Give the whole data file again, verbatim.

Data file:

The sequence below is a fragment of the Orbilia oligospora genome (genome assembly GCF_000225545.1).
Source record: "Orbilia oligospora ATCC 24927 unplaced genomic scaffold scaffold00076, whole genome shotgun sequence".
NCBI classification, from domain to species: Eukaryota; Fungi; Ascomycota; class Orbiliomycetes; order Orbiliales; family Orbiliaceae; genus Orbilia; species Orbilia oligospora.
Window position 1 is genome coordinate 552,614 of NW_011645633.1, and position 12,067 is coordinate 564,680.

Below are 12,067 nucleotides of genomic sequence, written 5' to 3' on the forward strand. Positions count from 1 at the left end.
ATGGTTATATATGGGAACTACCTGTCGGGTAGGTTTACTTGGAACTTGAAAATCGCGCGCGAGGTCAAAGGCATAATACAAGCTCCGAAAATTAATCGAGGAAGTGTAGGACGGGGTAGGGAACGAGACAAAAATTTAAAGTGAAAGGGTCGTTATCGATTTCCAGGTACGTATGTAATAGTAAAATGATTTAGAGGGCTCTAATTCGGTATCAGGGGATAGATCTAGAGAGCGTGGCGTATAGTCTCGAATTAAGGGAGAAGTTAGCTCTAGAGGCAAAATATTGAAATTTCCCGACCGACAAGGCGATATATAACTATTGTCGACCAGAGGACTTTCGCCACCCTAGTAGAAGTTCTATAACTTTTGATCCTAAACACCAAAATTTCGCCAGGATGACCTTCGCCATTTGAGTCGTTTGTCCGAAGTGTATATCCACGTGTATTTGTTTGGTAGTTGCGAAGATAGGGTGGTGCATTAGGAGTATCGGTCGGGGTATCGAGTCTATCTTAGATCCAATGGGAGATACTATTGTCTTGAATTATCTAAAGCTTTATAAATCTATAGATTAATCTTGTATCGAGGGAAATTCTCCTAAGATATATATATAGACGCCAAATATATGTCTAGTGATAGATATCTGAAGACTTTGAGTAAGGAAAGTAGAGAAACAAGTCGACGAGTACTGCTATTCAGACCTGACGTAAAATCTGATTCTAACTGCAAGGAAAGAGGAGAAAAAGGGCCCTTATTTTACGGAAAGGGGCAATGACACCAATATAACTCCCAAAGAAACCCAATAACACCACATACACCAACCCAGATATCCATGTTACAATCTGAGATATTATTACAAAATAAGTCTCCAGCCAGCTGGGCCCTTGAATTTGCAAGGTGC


The sequence below is a fragment of the Orbilia oligospora genome (genome assembly GCF_000225545.1).
Source record: "Orbilia oligospora ATCC 24927 unplaced genomic scaffold scaffold00076, whole genome shotgun sequence".
NCBI classification, from domain to species: Eukaryota; Fungi; Ascomycota; class Orbiliomycetes; order Orbiliales; family Orbiliaceae; genus Orbilia; species Orbilia oligospora.
Window position 1 is genome coordinate 552,614 of NW_011645633.1, and position 12,067 is coordinate 564,680.

Below are 12,067 nucleotides of genomic sequence, written 5' to 3' on the forward strand. Positions count from 1 at the left end.
ATGGTTATATATGGGAACTACCTGTCGGGTAGGTTTACTTGGAACTTGAAAATCGCGCGCGAGGTCAAAGGCATAATACAAGCTCCGAAAATTAATCGAGGAAGTGTAGGACGGGGTAGGGAACGAGACAAAAATTTAAAGTGAAAGGGTCGTTATCGATTTCCAGGTACGTATGTAATAGTAAAATGATTTAGAGGGCTCTAATTCGGTATCAGGGGATAGATCTAGAGAGCGTGGCGTATAGTCTCGAATTAAGGGAGAAGTTAGCTCTAGAGGCAAAATATTGAAATTTCCCGACCGACAAGGCGATATATAACTATTGTCGACCAGAGGACTTTCGCCACCCTAGTAGAAGTTCTATAACTTTTGATCCTAAACACCAAAATTTCGCCAGGATGACCTTCGCCATTTGAGTCGTTTGTCCGAAGTGTATATCCACGTGTATTTGTTTGGTAGTTGCGAAGATAGGGTGGTGCATTAGGAGTATCGGTCGGGGTATCGAGTCTATCTTAGATCCAATGGGAGATACTATTGTCTTGAATTATCTAAAGCTTTATAAATCTATAGATTAATCTTGTATCGAGGGAAATTCTCCTAAGATATATATATAGACGCCAAATATATGTCTAGTGATAGATATCTGAAGACTTTGAGTAAGGAAAGTAGAGAAACAAGTCGACGAGTACTGCTATTCAGACCTGACGTAAAATCTGATTCTAACTGCAAGGAAAGAGGAGAAAAAGGGCCCTTATTTTACGGAAAGGGGCAATGACACCAATATAACTCCCAAAGAAACCCAATAACACCACATACACCAACCCAGATATCCATGTTACAATCTGAGATATTATTACAAAATAAGTCTCCAGCCAGCTGGGCCCTTGAATTTGCAAGGTGC